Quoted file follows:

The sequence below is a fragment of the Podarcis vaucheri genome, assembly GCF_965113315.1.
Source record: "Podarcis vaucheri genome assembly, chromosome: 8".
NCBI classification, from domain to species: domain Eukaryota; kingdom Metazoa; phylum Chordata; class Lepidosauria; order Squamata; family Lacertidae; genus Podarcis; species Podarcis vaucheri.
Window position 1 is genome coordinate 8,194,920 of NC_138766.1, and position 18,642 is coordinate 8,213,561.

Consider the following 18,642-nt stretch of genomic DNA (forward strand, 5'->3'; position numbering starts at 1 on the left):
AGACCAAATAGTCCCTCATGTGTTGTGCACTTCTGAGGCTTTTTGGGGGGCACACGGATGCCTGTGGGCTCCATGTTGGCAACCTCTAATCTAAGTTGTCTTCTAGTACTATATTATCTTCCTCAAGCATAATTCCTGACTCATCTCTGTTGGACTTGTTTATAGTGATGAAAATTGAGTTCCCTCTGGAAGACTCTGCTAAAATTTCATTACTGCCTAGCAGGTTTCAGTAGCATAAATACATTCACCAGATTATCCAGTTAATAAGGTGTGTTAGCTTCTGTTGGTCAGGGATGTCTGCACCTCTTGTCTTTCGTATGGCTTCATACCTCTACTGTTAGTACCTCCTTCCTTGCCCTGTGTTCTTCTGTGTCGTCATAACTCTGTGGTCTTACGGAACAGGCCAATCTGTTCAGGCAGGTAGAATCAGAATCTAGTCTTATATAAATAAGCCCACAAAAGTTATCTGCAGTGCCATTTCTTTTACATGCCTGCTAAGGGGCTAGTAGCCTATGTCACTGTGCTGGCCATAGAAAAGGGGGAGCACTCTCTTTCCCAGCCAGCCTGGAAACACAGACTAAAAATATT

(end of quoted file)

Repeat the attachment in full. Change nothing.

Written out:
The sequence below is a fragment of the Podarcis vaucheri genome, assembly GCF_965113315.1.
Source record: "Podarcis vaucheri genome assembly, chromosome: 8".
NCBI classification, from domain to species: domain Eukaryota; kingdom Metazoa; phylum Chordata; class Lepidosauria; order Squamata; family Lacertidae; genus Podarcis; species Podarcis vaucheri.
Window position 1 is genome coordinate 8,194,920 of NC_138766.1, and position 18,642 is coordinate 8,213,561.

Consider the following 18,642-nt stretch of genomic DNA (forward strand, 5'->3'; position numbering starts at 1 on the left):
AGACCAAATAGTCCCTCATGTGTTGTGCACTTCTGAGGCTTTTTGGGGGGCACACGGATGCCTGTGGGCTCCATGTTGGCAACCTCTAATCTAAGTTGTCTTCTAGTACTATATTATCTTCCTCAAGCATAATTCCTGACTCATCTCTGTTGGACTTGTTTATAGTGATGAAAATTGAGTTCCCTCTGGAAGACTCTGCTAAAATTTCATTACTGCCTAGCAGGTTTCAGTAGCATAAATACATTCACCAGATTATCCAGTTAATAAGGTGTGTTAGCTTCTGTTGGTCAGGGATGTCTGCACCTCTTGTCTTTCGTATGGCTTCATACCTCTACTGTTAGTACCTCCTTCCTTGCCCTGTGTTCTTCTGTGTCGTCATAACTCTGTGGTCTTACGGAACAGGCCAATCTGTTCAGGCAGGTAGAATCAGAATCTAGTCTTATATAAATAAGCCCACAAAAGTTATCTGCAGTGCCATTTCTTTTACATGCCTGCTAAGGGGCTAGTAGCCTATGTCACTGTGCTGGCCATAGAAAAGGGGGAGCACTCTCTTTCCCAGCCAGCCTGGAAACACAGACTAAAAATATT